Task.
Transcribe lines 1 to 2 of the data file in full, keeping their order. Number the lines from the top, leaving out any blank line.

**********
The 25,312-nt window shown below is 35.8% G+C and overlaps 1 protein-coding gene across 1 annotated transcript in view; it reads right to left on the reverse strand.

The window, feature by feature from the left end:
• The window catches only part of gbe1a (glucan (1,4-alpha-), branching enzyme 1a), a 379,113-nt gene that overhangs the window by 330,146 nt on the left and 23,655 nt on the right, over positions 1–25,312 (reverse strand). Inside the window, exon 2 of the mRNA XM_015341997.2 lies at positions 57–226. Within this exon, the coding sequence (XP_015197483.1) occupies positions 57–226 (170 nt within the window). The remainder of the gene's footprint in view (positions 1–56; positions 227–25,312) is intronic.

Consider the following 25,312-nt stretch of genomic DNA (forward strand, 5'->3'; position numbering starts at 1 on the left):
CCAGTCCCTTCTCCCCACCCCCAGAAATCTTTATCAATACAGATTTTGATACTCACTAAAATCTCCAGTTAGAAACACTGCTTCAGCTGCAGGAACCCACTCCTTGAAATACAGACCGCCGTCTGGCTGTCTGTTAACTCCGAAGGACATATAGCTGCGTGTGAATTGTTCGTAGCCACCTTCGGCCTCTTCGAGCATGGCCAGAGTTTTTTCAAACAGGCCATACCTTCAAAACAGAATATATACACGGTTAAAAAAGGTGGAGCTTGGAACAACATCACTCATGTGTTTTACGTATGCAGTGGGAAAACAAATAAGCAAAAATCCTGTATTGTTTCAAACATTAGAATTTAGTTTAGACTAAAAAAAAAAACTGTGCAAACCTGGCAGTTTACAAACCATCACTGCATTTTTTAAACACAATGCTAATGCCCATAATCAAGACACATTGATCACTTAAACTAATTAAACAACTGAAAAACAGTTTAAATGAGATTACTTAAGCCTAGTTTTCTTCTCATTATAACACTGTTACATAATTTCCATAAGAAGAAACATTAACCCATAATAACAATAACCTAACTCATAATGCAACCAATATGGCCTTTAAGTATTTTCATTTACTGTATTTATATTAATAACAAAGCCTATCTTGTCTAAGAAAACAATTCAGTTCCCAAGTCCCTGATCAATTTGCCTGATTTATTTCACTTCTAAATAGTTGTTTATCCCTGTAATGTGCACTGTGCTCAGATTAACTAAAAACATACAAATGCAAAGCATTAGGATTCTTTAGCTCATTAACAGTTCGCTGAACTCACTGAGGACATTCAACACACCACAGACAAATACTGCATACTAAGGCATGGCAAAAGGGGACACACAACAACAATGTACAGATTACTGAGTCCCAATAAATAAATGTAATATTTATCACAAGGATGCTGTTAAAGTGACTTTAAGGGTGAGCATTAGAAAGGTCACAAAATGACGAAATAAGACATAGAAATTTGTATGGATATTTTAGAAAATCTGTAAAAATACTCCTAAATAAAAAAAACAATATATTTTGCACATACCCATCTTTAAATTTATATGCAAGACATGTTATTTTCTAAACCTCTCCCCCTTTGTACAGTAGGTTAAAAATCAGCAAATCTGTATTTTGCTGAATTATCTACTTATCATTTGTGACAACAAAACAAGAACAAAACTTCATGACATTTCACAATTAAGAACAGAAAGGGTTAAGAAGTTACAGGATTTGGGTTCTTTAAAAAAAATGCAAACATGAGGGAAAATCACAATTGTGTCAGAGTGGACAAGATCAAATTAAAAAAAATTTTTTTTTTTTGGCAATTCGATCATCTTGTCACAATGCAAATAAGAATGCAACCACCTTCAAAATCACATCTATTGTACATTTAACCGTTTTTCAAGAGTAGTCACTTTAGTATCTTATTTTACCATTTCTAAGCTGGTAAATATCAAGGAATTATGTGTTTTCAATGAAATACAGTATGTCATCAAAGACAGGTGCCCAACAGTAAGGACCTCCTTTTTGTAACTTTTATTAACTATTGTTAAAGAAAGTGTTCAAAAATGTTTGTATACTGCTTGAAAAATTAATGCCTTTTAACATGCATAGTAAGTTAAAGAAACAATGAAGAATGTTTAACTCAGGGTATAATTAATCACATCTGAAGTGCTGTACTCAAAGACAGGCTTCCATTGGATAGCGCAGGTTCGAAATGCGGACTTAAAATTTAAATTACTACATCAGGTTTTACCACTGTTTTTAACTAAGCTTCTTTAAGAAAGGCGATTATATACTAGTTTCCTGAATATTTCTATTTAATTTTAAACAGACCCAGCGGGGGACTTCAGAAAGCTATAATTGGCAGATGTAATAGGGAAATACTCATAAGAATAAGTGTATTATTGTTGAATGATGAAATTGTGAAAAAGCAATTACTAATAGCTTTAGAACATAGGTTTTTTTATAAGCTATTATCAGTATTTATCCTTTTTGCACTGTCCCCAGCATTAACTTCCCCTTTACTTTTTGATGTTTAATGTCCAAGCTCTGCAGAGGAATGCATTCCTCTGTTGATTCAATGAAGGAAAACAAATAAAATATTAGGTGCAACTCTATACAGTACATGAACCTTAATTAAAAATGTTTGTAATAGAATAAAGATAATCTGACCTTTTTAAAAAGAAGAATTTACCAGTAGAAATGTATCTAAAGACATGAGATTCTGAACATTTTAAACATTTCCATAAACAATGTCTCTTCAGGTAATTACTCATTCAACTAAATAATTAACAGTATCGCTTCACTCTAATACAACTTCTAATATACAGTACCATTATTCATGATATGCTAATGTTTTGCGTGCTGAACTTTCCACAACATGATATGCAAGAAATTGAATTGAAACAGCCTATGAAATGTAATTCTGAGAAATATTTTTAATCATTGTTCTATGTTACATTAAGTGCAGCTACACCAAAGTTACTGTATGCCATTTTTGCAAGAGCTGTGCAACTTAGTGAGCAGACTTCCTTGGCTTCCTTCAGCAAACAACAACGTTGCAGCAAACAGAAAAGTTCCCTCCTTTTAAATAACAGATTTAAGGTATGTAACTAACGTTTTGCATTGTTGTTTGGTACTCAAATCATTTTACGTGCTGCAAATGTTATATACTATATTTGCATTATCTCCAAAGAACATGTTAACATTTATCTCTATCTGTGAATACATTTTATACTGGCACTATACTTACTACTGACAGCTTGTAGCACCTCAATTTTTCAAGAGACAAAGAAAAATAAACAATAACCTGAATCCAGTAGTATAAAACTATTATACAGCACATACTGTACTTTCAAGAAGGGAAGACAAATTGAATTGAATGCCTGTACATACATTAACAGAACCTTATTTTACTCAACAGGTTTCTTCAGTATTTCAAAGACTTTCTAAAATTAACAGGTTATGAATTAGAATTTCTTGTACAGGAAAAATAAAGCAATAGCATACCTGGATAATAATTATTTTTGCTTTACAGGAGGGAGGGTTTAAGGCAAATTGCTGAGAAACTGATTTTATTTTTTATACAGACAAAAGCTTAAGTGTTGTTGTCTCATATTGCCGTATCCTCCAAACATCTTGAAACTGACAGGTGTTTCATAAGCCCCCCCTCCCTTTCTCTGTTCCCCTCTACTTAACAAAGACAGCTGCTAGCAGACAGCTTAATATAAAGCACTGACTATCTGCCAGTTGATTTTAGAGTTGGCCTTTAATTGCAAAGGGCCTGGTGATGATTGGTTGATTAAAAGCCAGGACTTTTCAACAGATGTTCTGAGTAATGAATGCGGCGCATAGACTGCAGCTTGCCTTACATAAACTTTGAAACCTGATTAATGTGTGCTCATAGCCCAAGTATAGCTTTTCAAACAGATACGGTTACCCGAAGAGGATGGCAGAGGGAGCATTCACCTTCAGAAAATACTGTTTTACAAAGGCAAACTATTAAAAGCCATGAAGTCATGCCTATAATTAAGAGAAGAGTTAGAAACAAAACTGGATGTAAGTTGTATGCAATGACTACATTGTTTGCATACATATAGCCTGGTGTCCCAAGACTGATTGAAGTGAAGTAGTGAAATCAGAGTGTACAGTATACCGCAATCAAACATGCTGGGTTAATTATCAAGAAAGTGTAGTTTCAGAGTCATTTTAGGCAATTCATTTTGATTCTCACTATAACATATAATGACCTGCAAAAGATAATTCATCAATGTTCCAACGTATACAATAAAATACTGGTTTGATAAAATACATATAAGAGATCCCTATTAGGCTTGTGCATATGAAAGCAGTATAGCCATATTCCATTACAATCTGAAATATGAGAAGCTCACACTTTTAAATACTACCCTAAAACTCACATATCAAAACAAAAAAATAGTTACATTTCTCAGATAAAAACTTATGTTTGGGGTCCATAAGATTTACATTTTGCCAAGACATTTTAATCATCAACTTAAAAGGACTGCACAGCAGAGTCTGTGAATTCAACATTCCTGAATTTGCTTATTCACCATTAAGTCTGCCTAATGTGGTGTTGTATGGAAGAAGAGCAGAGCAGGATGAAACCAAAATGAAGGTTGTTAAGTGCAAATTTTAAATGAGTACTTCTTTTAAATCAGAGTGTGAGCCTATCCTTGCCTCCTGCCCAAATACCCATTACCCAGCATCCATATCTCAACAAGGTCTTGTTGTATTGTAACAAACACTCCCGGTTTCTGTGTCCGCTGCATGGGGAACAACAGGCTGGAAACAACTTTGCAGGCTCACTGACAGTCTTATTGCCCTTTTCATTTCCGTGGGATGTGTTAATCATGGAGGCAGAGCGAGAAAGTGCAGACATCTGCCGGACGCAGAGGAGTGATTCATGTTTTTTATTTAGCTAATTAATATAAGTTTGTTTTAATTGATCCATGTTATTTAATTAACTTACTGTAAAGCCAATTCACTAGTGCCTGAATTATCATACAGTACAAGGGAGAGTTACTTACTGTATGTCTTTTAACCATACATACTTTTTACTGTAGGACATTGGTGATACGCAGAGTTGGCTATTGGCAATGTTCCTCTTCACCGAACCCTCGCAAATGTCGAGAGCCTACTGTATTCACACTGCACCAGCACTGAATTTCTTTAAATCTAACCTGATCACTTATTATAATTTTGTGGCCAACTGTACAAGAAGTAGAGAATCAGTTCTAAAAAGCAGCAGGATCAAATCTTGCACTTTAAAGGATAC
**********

The 25,312-nt window shown below is 35.8% G+C and overlaps 1 protein-coding gene across 1 annotated transcript in view; it reads right to left on the reverse strand.

The window, feature by feature from the left end: